Learn How To Make Pate A Choux With Dominique Ansel

Master the art of pâte à choux with Dominique Ansel

We may receive a commission on purchases made from links.

"Who makes pâte à choux at home?" Dominique Ansel asks as he stirs together the traditional French dough (see the recipe), used to make everything from éclairs to profiteroles, at the Tasting Table Test Kitchen.

He goes around the room, getting "yes" after "yes" in response.

"I never do," he laughs, letting the eggy mixture puff up in the heated pan.

Instead, the celebrated French pastry chef (and yes, Cronut King) spends most of his days in something of a pâte à choux wonderland at his eponymous bakery in New York City's Soho, where he whips up batch after batch of the dough to build the base for many of his whimsical desserts. But you don't need to be a dessert wunderkind to pull off making pâte à choux at home.

"For a chef in the kitchen, it's important to have good roots. And when I say good roots, for baking, I mean pâte à choux," Ansel explains. "It's one of the all-time classics in France and you can use it for so many things."

The dough is a simple mixture of milk, butter, flour, salt, sugar and water, heated up in a pan, then beaten with a few eggs, piped and baked. Ansel learned how to make it as a 16-year-old dishwasher at a little restaurant in his hometown of Beauvais, France. And using a few of Ansel's simple techniques (see the slideshow), you can master it too.

"The key is the eggs," he explains as he demonstrates his recipe from Dominique Ansel: The Secret Recipes (Simon & Schuster, $35), which hits shelves next month. "You crack them one at a time and they make the dough puff up."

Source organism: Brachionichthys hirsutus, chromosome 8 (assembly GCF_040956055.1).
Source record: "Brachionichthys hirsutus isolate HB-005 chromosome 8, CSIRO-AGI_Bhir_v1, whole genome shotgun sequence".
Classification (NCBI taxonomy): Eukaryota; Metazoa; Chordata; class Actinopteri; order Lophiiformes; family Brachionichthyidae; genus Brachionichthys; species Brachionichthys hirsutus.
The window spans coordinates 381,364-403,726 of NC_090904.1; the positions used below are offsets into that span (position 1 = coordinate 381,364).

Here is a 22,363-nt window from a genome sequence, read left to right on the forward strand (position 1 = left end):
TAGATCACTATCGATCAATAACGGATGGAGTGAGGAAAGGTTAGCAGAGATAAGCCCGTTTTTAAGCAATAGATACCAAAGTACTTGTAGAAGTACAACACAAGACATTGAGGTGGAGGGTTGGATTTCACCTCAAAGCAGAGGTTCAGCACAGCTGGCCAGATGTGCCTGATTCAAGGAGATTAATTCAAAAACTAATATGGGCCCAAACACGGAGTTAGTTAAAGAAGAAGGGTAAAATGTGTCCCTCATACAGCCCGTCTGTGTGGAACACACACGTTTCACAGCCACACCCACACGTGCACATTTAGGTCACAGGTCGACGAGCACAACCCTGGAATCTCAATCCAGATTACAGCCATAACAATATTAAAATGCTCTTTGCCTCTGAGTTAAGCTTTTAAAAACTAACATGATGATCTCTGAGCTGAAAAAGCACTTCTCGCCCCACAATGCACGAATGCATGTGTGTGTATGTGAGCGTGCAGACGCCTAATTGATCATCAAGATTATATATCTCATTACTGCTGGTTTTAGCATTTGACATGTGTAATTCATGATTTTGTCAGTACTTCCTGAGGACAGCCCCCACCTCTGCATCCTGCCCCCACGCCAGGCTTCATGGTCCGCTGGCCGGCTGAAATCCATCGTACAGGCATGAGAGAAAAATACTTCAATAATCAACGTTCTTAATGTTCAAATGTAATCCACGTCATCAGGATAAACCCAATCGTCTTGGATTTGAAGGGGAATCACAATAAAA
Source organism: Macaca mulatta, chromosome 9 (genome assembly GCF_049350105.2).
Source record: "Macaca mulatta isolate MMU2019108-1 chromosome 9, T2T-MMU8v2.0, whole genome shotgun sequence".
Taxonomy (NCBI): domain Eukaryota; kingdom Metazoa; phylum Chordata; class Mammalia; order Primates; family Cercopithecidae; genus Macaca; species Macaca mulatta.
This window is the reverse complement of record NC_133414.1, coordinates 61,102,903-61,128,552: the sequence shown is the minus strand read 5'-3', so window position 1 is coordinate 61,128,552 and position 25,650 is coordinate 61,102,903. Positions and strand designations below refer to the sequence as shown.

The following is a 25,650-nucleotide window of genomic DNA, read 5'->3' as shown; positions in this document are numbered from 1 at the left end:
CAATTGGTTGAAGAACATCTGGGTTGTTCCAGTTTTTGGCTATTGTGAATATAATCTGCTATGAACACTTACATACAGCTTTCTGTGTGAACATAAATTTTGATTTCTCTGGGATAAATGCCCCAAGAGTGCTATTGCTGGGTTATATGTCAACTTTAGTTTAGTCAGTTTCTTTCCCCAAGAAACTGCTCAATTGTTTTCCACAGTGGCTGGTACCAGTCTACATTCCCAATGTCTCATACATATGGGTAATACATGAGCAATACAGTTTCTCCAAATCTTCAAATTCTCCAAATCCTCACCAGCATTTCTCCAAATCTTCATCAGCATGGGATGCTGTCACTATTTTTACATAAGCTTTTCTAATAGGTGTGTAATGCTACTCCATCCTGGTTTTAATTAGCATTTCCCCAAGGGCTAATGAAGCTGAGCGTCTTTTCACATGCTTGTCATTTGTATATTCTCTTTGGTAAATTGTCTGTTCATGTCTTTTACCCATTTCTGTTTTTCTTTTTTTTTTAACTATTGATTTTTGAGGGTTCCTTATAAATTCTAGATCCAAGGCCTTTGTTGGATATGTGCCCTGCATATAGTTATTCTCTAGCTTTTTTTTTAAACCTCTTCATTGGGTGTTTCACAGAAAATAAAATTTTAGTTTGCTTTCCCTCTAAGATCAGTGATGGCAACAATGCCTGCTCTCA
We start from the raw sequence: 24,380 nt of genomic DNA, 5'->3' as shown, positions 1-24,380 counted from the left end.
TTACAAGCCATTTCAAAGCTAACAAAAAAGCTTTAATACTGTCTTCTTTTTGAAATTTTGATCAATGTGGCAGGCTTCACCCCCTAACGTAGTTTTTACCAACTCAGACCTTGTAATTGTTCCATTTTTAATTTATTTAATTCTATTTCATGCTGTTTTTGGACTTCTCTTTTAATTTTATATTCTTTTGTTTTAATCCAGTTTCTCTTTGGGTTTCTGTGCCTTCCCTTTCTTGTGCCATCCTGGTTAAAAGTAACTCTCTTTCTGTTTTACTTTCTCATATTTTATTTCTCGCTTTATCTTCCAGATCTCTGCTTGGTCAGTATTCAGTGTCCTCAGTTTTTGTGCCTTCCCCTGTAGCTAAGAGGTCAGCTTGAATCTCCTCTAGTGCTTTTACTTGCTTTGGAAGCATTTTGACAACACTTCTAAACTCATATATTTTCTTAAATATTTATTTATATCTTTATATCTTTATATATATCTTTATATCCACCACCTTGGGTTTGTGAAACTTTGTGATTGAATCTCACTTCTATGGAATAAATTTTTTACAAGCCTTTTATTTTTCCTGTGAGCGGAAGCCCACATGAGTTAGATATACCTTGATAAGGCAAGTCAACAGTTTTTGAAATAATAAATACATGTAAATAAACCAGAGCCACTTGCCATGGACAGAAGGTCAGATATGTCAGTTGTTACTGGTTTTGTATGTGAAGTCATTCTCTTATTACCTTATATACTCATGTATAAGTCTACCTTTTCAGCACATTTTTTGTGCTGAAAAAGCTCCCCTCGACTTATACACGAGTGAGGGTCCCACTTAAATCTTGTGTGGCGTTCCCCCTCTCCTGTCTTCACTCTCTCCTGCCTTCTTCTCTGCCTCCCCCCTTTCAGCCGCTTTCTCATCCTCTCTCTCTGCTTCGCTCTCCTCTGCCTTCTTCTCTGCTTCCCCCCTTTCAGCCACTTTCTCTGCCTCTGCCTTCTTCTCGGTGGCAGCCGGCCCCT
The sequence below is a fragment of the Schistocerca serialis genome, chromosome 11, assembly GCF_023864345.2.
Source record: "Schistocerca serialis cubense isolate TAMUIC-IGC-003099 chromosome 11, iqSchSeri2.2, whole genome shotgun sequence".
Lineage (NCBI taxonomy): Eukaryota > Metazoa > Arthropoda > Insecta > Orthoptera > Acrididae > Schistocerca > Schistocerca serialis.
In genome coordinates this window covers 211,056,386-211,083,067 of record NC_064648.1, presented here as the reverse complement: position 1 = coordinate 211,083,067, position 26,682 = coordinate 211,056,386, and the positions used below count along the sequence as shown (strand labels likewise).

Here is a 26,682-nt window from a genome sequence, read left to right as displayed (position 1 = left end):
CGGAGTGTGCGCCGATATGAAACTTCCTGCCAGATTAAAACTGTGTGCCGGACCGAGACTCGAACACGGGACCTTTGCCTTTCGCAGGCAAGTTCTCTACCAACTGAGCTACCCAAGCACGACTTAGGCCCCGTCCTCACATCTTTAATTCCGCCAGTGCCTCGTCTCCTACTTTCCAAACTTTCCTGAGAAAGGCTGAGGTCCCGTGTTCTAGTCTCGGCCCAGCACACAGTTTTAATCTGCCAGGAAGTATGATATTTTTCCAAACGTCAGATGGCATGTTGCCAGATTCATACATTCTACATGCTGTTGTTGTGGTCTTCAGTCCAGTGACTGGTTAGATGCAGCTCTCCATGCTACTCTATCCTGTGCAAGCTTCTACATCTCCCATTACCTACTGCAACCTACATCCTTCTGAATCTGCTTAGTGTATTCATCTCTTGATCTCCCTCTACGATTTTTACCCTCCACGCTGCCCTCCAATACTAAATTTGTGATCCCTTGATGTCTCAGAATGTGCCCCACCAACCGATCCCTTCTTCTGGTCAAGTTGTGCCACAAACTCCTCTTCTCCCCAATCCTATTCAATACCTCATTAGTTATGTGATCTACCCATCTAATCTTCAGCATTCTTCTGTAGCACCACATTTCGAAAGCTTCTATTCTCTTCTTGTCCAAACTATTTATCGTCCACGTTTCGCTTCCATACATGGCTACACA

Once it's thoroughly mixed, the fun part—piping—comes in. Ansel lights up.

"You can give it any shape you like," he says."You can flavor the choux base with chocolate, hazelnut, pistachio or go into the savory world of cheese, dried tomato and herbs. There are so many things you can do with it."

For Ansel, that means deep-fried panko-crusted gougères or cramming Snickers-inspired flavors into a traditional Paris-Brest. But for home cooks, he recommends stacking puffs of the baked dough into a croquembouche or lacing the dough with savory Gouda to make gougères.

"Pâte à choux is something I grew up with," Ansel reminisces. "It's something you would find in every single pastry shop in France."

And you can find it in your kitchen, too.

The man, the Cronut legend: Dominique Ansel. Here he is at our Test Kitchen showing us his favorite dough to play around with: pâte à choux. "You'll find it at every single pastry shop in Paris," he says of the versatile mixture. "There's nowhere you can go without pâte à choux there."

Since the recipe is simple and requires few ingredients, a scale is key. "We're measuring and scaling out everything," Ansel explains. "It's very important to have precise measurements so you always have constant results as well."

Ansel stirs together the ingredients. Surprisingly, it's not the steam from the heated-through dough that puffs the dough up but the egg yolks.

Then just a 16-year-old dishwasher, Ansel first learned how to make pâte à choux for the gougères the restaurant he worked for sent out for midday snacking.

Ansel loves this dough because you can pour it into a piping bag and draw out whatever shape you like—unlike, say, a cake.

The final product: perfectly globular gougères. Ansel doesn't trace circles beforehand. Instead he relies on gentle, constant pressure to pipe out even balls of dough.

One thing Dominique Ansel does with his finished batch of pâte à choux: A frosted, whimsical take on the religieuse.